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Equipment and Processing Report
The pharmaceutical industry has a history of developing innovative medicines and novel drug-delivery systems, but not all of its manufacturing processes use cutting-edge technologies. Demands to increase productivity in fill–finish lines are fueling the arguments of proponents of robotic automation to expedite manufacturing.
Innovation plays an important role in the pharmaceutical industry, including in manufacturing. Robotics is one area that offers opportunity for further advancement in areas such as fill–finish production.
In terms of accuracy and speed, robots far exceed what the pharmaceutical industry requires. But, for a long time, robots did not meet the industry’s requirements for aseptic manufacturing. Operators could not decontaminate robots with hydrogen peroxide in a way that could be validated. In addition, robots shed particles at unacceptable levels and often were made of materials, such as aluminum, that were not suitable for filling operations. But these problems have since been overcome, and technological advances are no longer necessary for drugmakers to implement robots. “They can do it today,” says Chris Procyshyn, CEO of VanRx Pharmasystems.
Many firms are trying to increase their flexibility to adapt to evolving patient needs and new products. Robots’ key advantage is that they can provide this flexibility, says Josh Russell, principal engineer in life sciences at Automated Systems of Tacoma. The vast majority of traditional filling machinery is dedicated to a specific container format, such as syringes, vials, or cartridges, and this design limits its capability. But robots integrated within an isolator–barrier system can fill–finish various container formats aseptically on a single modular system, says Russell. Robotic systems can minimize the operational and financial requirements for expanding filling capabilities and also enable facilities to be smaller and leaner.
Robotic filling systems also can help maximize equipment uptime because companies can change them over rapidly to another batch or product, regardless of container format, says Russell. Reconfiguring robotic systems requires few change parts, few process changes, and minor, if any, manual adjustments, unlike the changeover process for traditional filling systems. Robotic systems’ auto-adjust functionality manages production parameters and eliminates the need for operators to adjust the system manually.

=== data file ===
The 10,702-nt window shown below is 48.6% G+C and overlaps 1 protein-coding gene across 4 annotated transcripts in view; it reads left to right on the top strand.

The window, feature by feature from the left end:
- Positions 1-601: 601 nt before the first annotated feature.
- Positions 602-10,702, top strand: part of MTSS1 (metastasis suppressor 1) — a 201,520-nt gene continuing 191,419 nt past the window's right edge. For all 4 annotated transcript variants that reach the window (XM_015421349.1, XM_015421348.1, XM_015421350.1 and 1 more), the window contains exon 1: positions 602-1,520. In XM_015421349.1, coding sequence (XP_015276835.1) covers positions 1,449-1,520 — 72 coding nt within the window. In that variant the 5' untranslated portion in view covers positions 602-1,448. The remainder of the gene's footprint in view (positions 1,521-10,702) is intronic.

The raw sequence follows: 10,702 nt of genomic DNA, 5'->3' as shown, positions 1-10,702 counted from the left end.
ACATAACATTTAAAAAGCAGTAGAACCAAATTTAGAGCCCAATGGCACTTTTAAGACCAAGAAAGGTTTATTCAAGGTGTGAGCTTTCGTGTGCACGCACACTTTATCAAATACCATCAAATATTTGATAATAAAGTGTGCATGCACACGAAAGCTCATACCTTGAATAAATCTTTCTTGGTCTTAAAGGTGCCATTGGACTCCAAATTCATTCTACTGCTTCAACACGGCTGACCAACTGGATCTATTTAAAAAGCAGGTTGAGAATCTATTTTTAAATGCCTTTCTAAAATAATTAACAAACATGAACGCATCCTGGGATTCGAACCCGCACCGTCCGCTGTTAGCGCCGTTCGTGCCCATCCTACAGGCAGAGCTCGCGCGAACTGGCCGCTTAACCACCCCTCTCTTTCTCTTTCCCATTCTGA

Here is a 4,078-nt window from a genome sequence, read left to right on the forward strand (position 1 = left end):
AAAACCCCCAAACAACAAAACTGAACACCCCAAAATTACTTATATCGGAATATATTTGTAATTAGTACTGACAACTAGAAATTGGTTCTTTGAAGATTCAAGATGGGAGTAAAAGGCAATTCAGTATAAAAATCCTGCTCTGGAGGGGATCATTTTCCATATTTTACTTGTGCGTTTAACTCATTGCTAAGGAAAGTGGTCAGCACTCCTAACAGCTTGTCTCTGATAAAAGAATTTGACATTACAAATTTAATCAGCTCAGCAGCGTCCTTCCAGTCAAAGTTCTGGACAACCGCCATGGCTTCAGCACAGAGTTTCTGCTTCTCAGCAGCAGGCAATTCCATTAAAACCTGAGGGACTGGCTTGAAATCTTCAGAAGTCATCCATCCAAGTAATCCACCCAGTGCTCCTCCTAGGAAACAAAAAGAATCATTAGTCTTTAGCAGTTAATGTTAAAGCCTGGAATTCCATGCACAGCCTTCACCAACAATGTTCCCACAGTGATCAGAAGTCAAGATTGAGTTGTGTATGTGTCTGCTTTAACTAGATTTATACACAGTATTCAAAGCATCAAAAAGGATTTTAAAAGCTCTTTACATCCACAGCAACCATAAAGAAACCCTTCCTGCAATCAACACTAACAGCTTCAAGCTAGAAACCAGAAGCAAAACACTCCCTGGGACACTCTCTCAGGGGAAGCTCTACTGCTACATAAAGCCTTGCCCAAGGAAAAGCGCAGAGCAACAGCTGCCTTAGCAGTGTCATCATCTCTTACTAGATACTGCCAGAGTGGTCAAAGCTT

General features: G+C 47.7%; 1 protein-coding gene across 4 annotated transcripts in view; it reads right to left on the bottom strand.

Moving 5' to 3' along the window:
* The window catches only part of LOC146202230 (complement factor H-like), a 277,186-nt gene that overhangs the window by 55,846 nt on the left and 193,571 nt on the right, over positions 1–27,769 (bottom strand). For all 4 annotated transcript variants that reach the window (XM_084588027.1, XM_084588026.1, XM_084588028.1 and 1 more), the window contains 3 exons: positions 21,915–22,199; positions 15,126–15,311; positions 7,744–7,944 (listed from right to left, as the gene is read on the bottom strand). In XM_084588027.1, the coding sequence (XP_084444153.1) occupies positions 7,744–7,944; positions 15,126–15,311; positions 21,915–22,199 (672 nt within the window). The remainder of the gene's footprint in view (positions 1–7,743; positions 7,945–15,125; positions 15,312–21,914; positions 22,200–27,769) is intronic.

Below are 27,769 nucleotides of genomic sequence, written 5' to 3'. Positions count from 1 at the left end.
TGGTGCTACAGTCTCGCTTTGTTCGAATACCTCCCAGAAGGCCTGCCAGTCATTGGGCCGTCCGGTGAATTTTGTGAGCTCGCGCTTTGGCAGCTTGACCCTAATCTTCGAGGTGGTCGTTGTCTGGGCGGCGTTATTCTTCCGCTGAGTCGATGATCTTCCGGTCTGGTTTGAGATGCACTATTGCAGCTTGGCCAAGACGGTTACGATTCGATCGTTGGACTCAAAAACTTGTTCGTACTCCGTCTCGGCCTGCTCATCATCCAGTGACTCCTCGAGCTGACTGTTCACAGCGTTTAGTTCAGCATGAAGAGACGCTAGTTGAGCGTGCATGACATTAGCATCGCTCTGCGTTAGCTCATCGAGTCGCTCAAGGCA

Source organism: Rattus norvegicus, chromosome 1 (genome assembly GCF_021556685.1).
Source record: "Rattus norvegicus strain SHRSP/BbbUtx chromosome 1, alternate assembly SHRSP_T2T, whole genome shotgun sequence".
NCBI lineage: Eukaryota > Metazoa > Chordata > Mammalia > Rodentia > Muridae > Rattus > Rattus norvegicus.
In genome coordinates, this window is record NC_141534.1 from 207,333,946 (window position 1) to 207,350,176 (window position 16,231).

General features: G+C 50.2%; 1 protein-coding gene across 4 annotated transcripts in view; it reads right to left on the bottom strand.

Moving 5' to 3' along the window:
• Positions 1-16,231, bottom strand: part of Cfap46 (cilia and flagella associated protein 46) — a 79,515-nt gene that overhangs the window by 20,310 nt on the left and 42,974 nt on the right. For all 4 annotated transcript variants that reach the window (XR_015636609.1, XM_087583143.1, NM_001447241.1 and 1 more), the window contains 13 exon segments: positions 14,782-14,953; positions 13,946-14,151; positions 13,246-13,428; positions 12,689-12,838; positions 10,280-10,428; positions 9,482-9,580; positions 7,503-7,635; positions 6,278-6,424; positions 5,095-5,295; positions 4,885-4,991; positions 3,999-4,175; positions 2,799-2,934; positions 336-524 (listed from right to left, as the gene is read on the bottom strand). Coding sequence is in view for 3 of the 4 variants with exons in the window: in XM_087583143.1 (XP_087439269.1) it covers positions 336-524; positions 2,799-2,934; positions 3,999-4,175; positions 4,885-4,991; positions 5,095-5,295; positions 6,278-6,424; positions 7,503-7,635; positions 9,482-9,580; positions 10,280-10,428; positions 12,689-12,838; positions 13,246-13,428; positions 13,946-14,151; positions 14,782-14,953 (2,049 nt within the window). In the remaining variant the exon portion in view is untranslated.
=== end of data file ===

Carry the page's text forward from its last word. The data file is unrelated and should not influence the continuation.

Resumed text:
To some observers, regulators seem to understand the advantages that robots can provide. “I don’t believe the regulators are standing in the way,” says Procyshyn. “If you come back to the regulators and say, ‘I can achieve a six-log decontamination. I operate at ISO 5 for particles, and I completed all of my validation media fills (and have the appropriate data to support this),’ the response from the agency is going to be, ‘OK. Sounds good to us.’”
“The future of aseptic manufacturing may come to rely heavily on robotic systems,” says Joerg Zimmermann, director of process development and implementation at Vetter Pharma-Fertigung. “Drugmakers are slowly abandoning the idea of discovering blockbusters and filling millions of units. Today’s clinical pipelines include many products that are highly specific to particular patients or patient subpopulations. These products will call for smaller batch sizes in production and more changeovers. Flexibility will become paramount, and robots will help manufacturers achieve it,” he says.
The regulatory atmosphere, current technology, and the characteristics of developing pharmaceutical products seem to favor industry’s adoption of robots for aseptic filling. “I don’t hear anyone saying that they don’t think robots are the future,” says Procyshyn. “The questions are how, where, and who, but it’s coming, for sure.”